Cowan also said late mandarins from Chile and South Africa are much easier peeling with better shelf life and eating quality, while satsuma acid quality is low.
“You don’t have a tang to it that you would normally get off of some of the easy peelers,” he said. “So the sugar content could be high, but if you don’t have any acid in the fruit or very low, it tastes more like colored water than citrus.”
Milne said though satsumas are the leading variety for the Canadian market, there is some concern about their shelf life for the U.S. market after cold treatment.
He also said Peru simply does not have the preferred growing conditions for clementines.
“Their different microclimates don’t afford them the opportunity to grow,” he said, noting the sizing is also smaller on satsumas and clementines.
Marier said Peru is still a small player on navel oranges.
“I think the only thing out of Peru that is still struggling a bit is navels. They don’t have a lot of them,” he said.
“There is a little reluctance to go with the Peruvian navel” because of inconsistent cosmetic quality, Marier said.
“Really and truly, the minneola really is their flagship at this point,” Mixon said of the minneola deal expected to start the first week of July.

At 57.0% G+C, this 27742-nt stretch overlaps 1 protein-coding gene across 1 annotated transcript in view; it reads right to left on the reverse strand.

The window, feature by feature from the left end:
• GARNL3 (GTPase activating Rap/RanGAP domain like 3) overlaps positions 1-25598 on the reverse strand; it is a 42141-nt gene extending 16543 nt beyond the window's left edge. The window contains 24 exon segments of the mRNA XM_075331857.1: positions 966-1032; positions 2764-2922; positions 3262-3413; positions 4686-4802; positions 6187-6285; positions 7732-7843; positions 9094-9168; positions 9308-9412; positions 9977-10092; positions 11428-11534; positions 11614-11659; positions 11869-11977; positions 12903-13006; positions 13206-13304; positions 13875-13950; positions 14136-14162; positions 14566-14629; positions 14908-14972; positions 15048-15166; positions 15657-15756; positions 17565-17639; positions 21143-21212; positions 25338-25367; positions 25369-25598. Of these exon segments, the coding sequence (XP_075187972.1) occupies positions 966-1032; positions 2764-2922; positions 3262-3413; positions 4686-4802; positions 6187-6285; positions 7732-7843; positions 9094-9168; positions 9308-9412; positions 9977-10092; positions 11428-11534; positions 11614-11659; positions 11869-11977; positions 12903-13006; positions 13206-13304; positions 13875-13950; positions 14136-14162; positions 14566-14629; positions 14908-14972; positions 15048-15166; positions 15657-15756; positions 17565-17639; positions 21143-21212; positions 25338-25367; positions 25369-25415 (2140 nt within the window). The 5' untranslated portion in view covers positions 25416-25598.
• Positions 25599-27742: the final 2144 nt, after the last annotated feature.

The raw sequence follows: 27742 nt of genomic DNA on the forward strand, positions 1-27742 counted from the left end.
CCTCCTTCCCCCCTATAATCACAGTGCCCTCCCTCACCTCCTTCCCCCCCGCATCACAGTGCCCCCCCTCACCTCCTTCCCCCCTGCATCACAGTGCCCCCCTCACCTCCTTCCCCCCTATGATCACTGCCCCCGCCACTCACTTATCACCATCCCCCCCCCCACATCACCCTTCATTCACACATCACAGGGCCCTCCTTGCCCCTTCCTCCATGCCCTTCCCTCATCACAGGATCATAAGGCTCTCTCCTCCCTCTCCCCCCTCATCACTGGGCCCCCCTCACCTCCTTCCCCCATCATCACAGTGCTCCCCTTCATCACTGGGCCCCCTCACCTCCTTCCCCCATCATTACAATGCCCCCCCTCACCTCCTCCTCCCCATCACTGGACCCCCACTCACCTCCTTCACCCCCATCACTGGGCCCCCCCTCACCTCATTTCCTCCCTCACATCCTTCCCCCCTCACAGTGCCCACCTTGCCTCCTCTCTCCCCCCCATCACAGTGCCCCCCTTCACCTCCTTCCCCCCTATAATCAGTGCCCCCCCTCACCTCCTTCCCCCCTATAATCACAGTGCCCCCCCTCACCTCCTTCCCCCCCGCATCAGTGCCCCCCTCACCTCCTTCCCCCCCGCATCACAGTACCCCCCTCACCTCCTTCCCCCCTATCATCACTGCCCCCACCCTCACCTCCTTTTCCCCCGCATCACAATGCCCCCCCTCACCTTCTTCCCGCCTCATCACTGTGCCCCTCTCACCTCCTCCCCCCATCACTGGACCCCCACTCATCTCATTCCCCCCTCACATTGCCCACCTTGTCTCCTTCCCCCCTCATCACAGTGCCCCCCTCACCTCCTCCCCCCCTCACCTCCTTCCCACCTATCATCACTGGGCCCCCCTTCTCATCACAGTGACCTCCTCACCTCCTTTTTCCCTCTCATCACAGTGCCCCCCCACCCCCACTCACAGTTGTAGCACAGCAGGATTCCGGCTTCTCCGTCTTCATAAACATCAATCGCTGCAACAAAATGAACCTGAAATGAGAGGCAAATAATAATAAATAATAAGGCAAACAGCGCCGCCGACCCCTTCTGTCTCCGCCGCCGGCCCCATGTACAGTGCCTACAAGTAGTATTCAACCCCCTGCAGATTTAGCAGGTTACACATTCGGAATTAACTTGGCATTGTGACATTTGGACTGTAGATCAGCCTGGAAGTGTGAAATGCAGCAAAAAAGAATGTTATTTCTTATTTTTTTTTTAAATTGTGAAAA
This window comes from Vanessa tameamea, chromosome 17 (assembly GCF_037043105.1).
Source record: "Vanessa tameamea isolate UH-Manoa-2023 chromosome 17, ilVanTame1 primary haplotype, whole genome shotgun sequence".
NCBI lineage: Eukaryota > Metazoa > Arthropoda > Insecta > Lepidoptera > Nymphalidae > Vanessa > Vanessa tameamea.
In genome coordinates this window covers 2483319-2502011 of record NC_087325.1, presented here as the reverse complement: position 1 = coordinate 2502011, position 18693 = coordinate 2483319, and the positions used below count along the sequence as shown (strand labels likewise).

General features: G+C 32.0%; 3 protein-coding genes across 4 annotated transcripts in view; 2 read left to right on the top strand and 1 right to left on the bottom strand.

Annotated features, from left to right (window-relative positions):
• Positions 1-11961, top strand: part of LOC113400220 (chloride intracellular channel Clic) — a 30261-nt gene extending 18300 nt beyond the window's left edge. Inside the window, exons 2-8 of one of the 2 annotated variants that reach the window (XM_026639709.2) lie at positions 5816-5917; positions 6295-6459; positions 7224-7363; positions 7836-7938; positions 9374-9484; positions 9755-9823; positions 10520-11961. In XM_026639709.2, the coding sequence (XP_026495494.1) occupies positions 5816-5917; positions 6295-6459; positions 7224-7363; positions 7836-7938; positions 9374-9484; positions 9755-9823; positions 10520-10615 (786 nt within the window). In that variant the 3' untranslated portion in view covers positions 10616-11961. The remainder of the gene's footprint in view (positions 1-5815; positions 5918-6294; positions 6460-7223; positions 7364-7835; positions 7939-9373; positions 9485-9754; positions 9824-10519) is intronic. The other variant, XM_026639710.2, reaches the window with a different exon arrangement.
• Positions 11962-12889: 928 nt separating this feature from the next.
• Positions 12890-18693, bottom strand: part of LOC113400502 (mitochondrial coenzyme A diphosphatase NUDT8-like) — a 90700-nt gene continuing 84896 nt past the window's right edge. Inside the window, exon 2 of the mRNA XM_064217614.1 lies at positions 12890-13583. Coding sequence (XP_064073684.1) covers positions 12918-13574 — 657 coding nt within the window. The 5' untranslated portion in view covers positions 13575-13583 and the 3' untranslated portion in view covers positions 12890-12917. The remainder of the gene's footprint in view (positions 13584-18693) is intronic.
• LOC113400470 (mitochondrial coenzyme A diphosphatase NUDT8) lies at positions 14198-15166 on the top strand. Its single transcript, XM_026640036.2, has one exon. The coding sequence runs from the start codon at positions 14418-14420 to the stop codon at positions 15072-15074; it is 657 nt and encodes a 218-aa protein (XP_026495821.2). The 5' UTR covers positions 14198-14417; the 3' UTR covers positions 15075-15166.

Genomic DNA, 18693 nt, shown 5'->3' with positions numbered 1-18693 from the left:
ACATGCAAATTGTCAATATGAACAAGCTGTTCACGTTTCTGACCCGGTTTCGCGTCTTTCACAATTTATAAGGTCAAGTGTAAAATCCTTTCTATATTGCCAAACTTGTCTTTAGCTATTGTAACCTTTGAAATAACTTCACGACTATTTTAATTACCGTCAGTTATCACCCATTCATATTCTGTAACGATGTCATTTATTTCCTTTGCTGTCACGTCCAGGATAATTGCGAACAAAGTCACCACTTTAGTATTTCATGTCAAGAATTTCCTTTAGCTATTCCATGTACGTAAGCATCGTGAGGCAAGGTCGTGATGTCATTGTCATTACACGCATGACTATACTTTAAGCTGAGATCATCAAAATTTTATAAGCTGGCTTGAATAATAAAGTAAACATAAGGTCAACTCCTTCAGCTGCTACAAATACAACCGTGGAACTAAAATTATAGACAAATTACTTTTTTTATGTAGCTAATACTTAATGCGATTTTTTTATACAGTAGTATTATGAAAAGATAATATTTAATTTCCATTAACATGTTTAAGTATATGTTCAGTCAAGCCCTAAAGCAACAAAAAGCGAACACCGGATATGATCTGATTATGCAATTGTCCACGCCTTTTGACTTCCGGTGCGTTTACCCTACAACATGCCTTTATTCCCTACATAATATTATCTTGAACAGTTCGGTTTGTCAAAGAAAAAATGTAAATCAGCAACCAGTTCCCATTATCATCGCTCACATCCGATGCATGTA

“Their minneolas are as good as any minneola grown globally.”
“I think the U.S. is probably the biggest market for their minneola crop,” Cowan said.
Marier said there are small volumes of minneolas from South Africa and Chile, but he agreed that Peru is the market leader.
“Peru has really taken control of the minneola market,” he said.
Cowan said he expects the total crop to be larger than last year, but exports to fill supply needs in Europe, the U.K., Russia and the Middle East.
He also said the minneola is not an item that is featured at supermarkets like clementines because of smaller audiences, but that it accounts for higher gross profits.
“It’s grown tremendously in the last five years,” he said. “It has probably doubled the market from what it was five years ago for minneolas overall between Australia and Peru.”
Cowan warned, however, that the window is not unlimited, noting that in 2008 when Peru shipped 500,000 boxes to the U.S., prices dropped to $10-12 a box.
“Last year, we did much better. F.o.b. sales were $16-17. Growers got a much better return last year,” he said. “It’s not always ‘more fruit is better.’”
Peruvian citrus growers know the U.S. market has high demands for color, internal quality and size. Until now, that has meant Peruvian product has struggled to compete with Chile.